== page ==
Mexican scientists have developed a patch containing gram negative Bdellovibrio to treat infections resistant to foot ulcers, helping to save thousands of diabetics from amputation.
According to Xinhua, Mexican scientists at the Central American National Polytechnic Institute have developed a patch to treat antibiotic-resistant infections caused by foot ulcers in diabetics. It is the unhealthy wounds that can easily become the shelter of dangerous bacteria, the consequences may be amputated.
Bdellovibrio containing gram negative bacteria can inhibit the growth of other microorganisms.
The active ingredients in the patch are Bdellovibrio gram-negative bacteria , one of the notable characteristics that members can parasitize on other gram-negative bacteria and eat biological toxins, such as proteins and acids. nucleic, of their host. They can inhibit the growth of other microorganisms. At the same time, according to developers, they can quickly remove dangerous pathogens from wounds. Furthermore, bacteria work against the most resistant pathogens, including Pseudomonas aeruginosa. Currently the patch is in the testing phase. In the near future, scientists are hoping to switch to clinical trials.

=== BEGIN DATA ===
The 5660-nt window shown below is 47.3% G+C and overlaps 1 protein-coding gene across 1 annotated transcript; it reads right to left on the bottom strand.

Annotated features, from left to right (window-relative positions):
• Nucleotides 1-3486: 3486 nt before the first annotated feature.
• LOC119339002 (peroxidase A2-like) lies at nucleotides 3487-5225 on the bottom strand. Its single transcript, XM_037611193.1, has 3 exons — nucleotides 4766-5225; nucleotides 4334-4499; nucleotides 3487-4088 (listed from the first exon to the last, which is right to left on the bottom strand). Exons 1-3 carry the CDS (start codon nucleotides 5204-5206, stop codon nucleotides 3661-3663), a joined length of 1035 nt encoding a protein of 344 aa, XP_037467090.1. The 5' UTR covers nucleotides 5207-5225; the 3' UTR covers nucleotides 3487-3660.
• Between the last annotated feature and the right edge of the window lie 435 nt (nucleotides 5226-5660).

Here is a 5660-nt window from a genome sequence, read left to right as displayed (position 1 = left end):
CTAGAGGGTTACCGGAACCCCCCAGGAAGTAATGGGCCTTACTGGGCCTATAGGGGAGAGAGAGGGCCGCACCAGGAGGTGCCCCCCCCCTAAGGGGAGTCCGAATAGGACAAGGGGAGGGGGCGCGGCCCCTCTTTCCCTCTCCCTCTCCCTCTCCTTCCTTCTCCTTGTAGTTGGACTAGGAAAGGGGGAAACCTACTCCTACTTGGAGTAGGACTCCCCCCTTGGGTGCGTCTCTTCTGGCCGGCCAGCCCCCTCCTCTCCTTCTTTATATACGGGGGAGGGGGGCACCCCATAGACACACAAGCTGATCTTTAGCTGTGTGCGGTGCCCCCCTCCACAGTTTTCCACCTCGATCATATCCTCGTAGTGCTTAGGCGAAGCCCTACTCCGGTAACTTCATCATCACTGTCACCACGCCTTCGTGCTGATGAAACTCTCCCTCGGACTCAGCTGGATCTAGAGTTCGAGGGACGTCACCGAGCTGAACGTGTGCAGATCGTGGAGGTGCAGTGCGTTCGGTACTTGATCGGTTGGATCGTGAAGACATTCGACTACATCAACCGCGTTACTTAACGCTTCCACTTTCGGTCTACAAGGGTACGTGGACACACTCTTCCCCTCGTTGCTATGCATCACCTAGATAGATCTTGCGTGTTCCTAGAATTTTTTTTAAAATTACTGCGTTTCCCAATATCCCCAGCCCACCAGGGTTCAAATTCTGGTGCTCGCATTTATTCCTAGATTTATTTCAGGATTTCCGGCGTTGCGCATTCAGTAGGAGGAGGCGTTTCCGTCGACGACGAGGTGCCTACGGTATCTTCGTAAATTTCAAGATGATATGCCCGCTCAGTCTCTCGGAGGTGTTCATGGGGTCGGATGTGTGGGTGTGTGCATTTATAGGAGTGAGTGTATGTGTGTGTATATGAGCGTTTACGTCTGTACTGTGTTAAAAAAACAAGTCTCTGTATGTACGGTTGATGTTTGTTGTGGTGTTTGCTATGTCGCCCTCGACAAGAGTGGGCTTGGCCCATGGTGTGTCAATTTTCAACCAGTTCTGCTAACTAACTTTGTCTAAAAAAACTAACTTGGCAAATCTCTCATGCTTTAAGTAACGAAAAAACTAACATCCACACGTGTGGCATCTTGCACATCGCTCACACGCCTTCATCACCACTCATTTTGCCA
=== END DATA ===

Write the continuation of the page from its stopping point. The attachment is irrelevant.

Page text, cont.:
According to scientists, the effectiveness of the patch varies depending on the severity of the infection. Obviously when the infection turns into gangrene, the patch will not work. But at an earlier stage of infection, the patch may be combined with antibiotics.
According to data published by health organizations on the 'Alliance for Diabetic Foot' forum , about 100,000 people in Mexico have been amputated due to diabetes, the second leading cause of death in Therefore, it is imperative to seek ways to remove microorganisms in the foot of the diabetic foot infection, Christian Mariel Saenz Santos, a biotechnology expert at the National Polytechnic Institute. Chinese American experts insist that health professionals can only use patches or combine it with antibiotics when treating different patients.